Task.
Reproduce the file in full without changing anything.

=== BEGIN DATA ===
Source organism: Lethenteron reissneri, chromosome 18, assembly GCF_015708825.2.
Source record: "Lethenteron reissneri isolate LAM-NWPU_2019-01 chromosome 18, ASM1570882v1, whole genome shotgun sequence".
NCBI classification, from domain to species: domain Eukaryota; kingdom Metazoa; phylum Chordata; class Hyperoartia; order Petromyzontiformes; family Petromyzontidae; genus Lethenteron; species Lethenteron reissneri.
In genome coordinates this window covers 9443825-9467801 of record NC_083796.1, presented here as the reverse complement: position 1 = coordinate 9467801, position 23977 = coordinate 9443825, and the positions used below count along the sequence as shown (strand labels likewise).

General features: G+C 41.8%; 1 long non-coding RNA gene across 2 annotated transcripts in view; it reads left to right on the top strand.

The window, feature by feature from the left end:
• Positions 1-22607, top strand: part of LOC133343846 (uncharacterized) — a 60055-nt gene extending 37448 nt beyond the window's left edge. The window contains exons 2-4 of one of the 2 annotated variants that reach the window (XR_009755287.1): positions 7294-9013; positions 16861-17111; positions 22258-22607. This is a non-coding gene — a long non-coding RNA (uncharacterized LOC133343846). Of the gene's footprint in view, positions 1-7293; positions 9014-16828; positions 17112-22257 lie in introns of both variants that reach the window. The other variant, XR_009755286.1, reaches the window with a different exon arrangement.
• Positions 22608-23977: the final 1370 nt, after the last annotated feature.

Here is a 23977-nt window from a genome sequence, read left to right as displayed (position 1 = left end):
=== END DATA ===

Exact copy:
Source organism: Lethenteron reissneri, chromosome 18, assembly GCF_015708825.2.
Source record: "Lethenteron reissneri isolate LAM-NWPU_2019-01 chromosome 18, ASM1570882v1, whole genome shotgun sequence".
NCBI classification, from domain to species: domain Eukaryota; kingdom Metazoa; phylum Chordata; class Hyperoartia; order Petromyzontiformes; family Petromyzontidae; genus Lethenteron; species Lethenteron reissneri.
In genome coordinates this window covers 9443825-9467801 of record NC_083796.1, presented here as the reverse complement: position 1 = coordinate 9467801, position 23977 = coordinate 9443825, and the positions used below count along the sequence as shown (strand labels likewise).

General features: G+C 41.8%; 1 long non-coding RNA gene across 2 annotated transcripts in view; it reads left to right on the top strand.

The window, feature by feature from the left end:
• Positions 1-22607, top strand: part of LOC133343846 (uncharacterized) — a 60055-nt gene extending 37448 nt beyond the window's left edge. The window contains exons 2-4 of one of the 2 annotated variants that reach the window (XR_009755287.1): positions 7294-9013; positions 16861-17111; positions 22258-22607. This is a non-coding gene — a long non-coding RNA (uncharacterized LOC133343846). Of the gene's footprint in view, positions 1-7293; positions 9014-16828; positions 17112-22257 lie in introns of both variants that reach the window. The other variant, XR_009755286.1, reaches the window with a different exon arrangement.
• Positions 22608-23977: the final 1370 nt, after the last annotated feature.

Here is a 23977-nt window from a genome sequence, read left to right as displayed (position 1 = left end):